The Mexican economy has continued to underperform in 2014, with expectations for 3%+ growth becoming increasingly unachievable. Q1 GDP growth came in at a weak 1.8% YOY, far below initial expectations. FSG’s forecasted 2014 GDP growth for Mexico has fallen to 2.5% YOY as domestic demand contracts and an expected recovery in exports is delayed due to US economic weakness. That said, FSG continues to expect that an acceleration of government spending and higher export demand through the remainder of the year will accelerate economic growth, however a recovery in consumer spending is likely to lag well into the second half of the year, as consumers adapt to higher taxes introduced back in January.
Meanwhile, progress on passage of key structural reforms has been slower than initially forecasted, although both telecommunications and energy reform are expected to be discussed and passed through extraordinary legislative sessions in June. Multinational sentiment remains bullish over Mexico’s long-term promise, largely as a result of these reforms, but the recent weakness of the economy and slow progress toward passage and implementation of these reforms has somewhat tempered exuberance toward Mexico.
In our latest quarterly market review on Mexico FSG explored three key trends that will have an impact on the business environment and corporate sentiment over the medium term:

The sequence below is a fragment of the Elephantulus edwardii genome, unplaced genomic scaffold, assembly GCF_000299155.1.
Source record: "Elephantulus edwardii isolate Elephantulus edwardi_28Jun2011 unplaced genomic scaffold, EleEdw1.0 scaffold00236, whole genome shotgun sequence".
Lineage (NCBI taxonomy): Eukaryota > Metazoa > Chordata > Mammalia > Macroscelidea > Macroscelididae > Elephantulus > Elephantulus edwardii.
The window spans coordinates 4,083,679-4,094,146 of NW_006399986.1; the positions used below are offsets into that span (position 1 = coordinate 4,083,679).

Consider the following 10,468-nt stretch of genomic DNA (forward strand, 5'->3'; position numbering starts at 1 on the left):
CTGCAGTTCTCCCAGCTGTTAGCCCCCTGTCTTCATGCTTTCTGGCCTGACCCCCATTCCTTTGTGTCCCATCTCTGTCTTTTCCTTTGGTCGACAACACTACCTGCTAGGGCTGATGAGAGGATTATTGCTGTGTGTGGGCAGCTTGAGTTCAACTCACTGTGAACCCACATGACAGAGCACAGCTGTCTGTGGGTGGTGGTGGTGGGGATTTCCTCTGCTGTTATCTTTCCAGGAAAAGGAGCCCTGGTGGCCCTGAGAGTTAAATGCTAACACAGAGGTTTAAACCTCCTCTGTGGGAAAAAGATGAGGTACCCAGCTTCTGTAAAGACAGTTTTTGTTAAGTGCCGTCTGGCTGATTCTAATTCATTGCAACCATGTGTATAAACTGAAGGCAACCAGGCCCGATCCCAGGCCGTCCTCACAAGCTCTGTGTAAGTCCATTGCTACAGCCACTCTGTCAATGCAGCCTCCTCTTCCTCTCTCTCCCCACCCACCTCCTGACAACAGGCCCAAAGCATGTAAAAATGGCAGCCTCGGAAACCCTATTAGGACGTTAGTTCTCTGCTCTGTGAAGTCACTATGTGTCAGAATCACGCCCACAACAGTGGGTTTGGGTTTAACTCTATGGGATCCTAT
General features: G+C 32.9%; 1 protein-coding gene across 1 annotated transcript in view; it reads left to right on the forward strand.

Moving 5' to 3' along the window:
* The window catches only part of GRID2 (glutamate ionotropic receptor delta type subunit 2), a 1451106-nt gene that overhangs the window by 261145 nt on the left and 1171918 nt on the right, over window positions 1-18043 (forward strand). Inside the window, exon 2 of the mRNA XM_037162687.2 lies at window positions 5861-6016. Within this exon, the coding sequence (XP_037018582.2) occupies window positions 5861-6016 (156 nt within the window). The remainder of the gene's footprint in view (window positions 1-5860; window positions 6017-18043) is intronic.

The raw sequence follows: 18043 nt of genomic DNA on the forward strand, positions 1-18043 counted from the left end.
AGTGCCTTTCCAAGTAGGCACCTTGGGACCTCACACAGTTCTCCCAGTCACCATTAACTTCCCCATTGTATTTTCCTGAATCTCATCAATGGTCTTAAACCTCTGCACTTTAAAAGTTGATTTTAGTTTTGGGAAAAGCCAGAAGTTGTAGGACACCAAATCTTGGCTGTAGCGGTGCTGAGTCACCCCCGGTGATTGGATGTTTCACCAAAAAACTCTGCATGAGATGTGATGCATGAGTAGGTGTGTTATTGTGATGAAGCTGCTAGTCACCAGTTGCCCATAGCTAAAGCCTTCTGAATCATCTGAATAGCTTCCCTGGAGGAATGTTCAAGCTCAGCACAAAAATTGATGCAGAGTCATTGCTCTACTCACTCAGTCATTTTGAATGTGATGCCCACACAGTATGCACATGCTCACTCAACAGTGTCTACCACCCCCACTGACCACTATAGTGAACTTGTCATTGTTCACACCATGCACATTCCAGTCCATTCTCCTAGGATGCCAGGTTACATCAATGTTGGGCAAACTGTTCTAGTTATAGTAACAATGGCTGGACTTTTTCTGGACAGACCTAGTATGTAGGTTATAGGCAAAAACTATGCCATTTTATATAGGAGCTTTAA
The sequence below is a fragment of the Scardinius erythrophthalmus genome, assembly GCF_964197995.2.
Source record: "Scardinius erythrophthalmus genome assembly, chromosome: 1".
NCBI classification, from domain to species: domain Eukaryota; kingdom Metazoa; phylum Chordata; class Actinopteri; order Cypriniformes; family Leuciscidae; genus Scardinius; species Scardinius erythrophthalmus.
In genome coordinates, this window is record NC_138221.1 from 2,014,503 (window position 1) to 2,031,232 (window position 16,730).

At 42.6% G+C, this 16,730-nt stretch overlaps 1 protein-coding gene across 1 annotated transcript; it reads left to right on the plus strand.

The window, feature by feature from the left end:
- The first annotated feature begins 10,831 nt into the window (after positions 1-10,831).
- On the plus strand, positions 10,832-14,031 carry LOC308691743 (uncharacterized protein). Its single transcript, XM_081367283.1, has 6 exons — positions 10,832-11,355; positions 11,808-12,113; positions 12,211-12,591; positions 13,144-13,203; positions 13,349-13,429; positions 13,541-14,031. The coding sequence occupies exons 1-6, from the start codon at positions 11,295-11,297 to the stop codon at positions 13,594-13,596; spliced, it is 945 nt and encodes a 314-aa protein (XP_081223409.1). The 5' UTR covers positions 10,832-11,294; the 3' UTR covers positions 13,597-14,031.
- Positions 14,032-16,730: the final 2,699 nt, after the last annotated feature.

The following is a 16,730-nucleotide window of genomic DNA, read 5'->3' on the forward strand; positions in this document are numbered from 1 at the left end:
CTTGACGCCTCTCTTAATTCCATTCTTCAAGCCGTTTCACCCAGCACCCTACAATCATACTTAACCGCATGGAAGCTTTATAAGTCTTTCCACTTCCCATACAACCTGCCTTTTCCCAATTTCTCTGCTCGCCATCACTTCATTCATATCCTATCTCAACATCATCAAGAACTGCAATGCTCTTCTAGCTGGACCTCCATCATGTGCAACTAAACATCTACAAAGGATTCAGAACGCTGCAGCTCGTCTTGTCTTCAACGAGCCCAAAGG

- Market liberalization will create upheaval and churn across key industries in Mexico: As the Mexican government looks to increase competition in concentrated industries, this will create new challenges for incumbent players and open up new opportunities for multinationals thinking of entering the market
- The government’s centralization drive is transforming B2G dynamics: The government’s reform efforts, while largely supportive of greater market liberalization and private investment also seek to consolidate and strengthen the federal Mexican state against domestic interest groups, state and municipal governments, which will transform B2G sales efforts and government engagement strategies for multinationals
- Energy costs remain the biggest threat to Mexico’s manufacturing competitiveness: Even as more companies are considering increasing their manufacturing presence in Mexico, rising energy costs remain an important threat to the cost competitiveness of manufacturing in Mexico
For more information, FSG clients can access the full report here.